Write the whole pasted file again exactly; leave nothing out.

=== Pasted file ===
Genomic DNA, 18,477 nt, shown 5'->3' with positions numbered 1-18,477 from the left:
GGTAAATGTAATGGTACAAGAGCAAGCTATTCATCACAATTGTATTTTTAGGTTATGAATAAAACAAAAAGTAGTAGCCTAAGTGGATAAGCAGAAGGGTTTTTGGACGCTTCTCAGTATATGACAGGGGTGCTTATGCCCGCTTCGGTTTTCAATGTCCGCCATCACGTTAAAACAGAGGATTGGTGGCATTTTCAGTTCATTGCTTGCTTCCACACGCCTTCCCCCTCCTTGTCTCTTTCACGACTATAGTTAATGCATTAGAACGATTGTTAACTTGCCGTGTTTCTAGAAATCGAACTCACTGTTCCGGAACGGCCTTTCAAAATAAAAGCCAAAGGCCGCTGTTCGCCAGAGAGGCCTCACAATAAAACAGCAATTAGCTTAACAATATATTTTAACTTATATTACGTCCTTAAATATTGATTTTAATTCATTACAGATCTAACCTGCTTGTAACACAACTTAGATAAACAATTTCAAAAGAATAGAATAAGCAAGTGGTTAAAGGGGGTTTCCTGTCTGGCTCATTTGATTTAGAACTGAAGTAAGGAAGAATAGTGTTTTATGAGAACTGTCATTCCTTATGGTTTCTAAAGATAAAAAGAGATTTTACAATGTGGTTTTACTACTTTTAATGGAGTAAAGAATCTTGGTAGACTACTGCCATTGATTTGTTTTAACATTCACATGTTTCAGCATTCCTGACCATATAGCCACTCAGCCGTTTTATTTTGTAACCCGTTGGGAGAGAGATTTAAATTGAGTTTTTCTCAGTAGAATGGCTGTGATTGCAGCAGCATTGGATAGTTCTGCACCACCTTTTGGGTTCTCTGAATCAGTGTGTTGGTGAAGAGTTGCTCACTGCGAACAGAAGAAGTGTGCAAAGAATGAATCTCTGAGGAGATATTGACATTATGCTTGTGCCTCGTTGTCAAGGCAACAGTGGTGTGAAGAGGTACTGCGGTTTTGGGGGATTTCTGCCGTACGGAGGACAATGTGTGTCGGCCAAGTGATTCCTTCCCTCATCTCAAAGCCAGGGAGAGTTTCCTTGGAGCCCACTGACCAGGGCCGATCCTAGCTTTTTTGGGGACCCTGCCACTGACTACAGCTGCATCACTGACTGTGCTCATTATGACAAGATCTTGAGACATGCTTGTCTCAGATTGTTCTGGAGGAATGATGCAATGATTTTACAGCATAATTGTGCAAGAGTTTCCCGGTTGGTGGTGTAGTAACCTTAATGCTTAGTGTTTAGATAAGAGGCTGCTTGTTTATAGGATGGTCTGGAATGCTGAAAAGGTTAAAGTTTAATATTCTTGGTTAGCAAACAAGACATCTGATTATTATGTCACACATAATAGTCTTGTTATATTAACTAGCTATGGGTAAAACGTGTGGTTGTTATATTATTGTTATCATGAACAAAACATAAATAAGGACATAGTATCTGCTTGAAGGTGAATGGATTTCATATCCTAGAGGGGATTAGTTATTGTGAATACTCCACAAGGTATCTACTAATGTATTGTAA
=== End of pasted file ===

Genomic DNA, 18,477 nt, shown 5'->3' with positions numbered 1-18,477 from the left:
GGTAAATGTAATGGTACAAGAGCAAGCTATTCATCACAATTGTATTTTTAGGTTATGAATAAAACAAAAAGTAGTAGCCTAAGTGGATAAGCAGAAGGGTTTTTGGACGCTTCTCAGTATATGACAGGGGTGCTTATGCCCGCTTCGGTTTTCAATGTCCGCCATCACGTTAAAACAGAGGATTGGTGGCATTTTCAGTTCATTGCTTGCTTCCACACGCCTTCCCCCTCCTTGTCTCTTTCACGACTATAGTTAATGCATTAGAACGATTGTTAACTTGCCGTGTTTCTAGAAATCGAACTCACTGTTCCGGAACGGCCTTTCAAAATAAAAGCCAAAGGCCGCTGTTCGCCAGAGAGGCCTCACAATAAAACAGCAATTAGCTTAACAATATATTTTAACTTATATTACGTCCTTAAATATTGATTTTAATTCATTACAGATCTAACCTGCTTGTAACACAACTTAGATAAACAATTTCAAAAGAATAGAATAAGCAAGTGGTTAAAGGGGGTTTCCTGTCTGGCTCATTTGATTTAGAACTGAAGTAAGGAAGAATAGTGTTTTATGAGAACTGTCATTCCTTATGGTTTCTAAAGATAAAAAGAGATTTTACAATGTGGTTTTACTACTTTTAATGGAGTAAAGAATCTTGGTAGACTACTGCCATTGATTTGTTTTAACATTCACATGTTTCAGCATTCCTGACCATATAGCCACTCAGCCGTTTTATTTTGTAACCCGTTGGGAGAGAGATTTAAATTGAGTTTTTCTCAGTAGAATGGCTGTGATTGCAGCAGCATTGGATAGTTCTGCACCACCTTTTGGGTTCTCTGAATCAGTGTGTTGGTGAAGAGTTGCTCACTGCGAACAGAAGAAGTGTGCAAAGAATGAATCTCTGAGGAGATATTGACATTATGCTTGTGCCTCGTTGTCAAGGCAACAGTGGTGTGAAGAGGTACTGCGGTTTTGGGGGATTTCTGCCGTACGGAGGACAATGTGTGTCGGCCAAGTGATTCCTTCCCTCATCTCAAAGCCAGGGAGAGTTTCCTTGGAGCCCACTGACCAGGGCCGATCCTAGCTTTTTTGGGGACCCTGCCACTGACTACAGCTGCATCACTGACTGTGCTCATTATGACAAGATCTTGAGACATGCTTGTCTCAGATTGTTCTGGAGGAATGATGCAATGATTTTACAGCATAATTGTGCAAGAGTTTCCCGGTTGGTGGTGTAGTAACCTTAATGCTTAGTGTTTAGATAAGAGGCTGCTTGTTTATAGGATGGTCTGGAATGCTGAAAAGGTTAAAGTTTAATATTCTTGGTTAGCAAACAAGACATCTGATTATTATGTCACACATAATAGTCTTGTTATATTAACTAGCTATGGGTAAAACGTGTGGTTGTTATATTATTGTTATCATGAACAAAACATAAATAAGGACATAGTATCTGCTTGAAGGTGAATGGATTTCATATCCTAGAGGGGATTAGTTATTGTGAATACTCCACAAGGTATCTACTAATGTATTGTAA